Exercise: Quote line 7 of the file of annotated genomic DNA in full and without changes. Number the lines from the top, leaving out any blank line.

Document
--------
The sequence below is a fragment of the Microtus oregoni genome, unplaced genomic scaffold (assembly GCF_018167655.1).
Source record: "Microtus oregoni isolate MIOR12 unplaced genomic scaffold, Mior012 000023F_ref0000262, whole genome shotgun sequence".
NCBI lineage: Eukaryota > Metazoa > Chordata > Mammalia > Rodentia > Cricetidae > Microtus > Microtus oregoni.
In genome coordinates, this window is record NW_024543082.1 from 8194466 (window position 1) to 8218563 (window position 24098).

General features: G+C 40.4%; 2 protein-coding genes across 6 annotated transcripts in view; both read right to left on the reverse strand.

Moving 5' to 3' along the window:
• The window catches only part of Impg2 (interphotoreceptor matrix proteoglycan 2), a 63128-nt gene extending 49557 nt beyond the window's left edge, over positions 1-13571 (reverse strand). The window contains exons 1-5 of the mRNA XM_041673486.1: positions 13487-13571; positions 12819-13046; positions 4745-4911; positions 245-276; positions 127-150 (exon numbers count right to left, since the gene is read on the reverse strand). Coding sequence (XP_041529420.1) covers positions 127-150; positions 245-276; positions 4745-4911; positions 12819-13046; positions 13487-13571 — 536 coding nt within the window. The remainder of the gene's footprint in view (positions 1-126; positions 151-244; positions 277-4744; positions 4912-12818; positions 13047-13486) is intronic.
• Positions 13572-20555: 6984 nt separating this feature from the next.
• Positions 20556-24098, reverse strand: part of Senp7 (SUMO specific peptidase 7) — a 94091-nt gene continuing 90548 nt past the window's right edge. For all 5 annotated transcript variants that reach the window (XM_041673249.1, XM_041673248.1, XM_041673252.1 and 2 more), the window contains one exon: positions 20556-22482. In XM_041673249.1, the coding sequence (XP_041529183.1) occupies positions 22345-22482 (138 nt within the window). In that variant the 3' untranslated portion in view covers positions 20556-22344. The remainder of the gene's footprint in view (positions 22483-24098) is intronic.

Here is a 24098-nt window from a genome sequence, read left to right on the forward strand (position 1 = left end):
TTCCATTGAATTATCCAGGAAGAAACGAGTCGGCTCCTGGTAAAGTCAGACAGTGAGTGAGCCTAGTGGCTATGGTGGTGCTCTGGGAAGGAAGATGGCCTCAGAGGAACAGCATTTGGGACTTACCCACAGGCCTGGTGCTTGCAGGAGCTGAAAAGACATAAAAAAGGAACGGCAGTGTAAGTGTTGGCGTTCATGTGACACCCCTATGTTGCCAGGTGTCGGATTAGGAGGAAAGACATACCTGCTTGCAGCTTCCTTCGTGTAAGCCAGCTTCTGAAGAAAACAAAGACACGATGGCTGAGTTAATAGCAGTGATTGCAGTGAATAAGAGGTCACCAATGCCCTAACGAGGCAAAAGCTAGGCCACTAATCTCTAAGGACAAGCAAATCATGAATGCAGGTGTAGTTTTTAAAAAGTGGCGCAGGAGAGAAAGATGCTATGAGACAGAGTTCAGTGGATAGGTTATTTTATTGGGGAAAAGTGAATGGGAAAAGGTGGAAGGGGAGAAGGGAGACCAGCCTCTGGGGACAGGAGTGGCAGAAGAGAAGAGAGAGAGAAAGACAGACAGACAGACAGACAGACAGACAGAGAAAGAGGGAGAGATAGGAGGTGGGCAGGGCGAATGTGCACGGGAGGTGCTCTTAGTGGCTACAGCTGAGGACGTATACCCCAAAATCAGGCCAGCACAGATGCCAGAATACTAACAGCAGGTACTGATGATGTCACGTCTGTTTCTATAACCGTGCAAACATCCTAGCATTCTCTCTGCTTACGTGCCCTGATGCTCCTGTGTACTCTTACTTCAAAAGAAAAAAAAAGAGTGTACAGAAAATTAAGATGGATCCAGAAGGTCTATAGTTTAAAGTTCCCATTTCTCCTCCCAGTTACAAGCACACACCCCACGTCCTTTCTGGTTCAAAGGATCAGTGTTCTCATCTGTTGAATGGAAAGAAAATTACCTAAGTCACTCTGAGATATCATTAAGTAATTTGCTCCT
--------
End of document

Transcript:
• The window catches only part of Impg2 (interphotoreceptor matrix proteoglycan 2), a 63128-nt gene extending 49557 nt beyond the window's left edge, over positions 1-13571 (reverse strand). The window contains exons 1-5 of the mRNA XM_041673486.1: positions 13487-13571; positions 12819-13046; positions 4745-4911; positions 245-276; positions 127-150 (exon numbers count right to left, since the gene is read on the reverse strand). Coding sequence (XP_041529420.1) covers positions 127-150; positions 245-276; positions 4745-4911; positions 12819-13046; positions 13487-13571 — 536 coding nt within the window. The remainder of the gene's footprint in view (positions 1-126; positions 151-244; positions 277-4744; positions 4912-12818; positions 13047-13486) is intronic.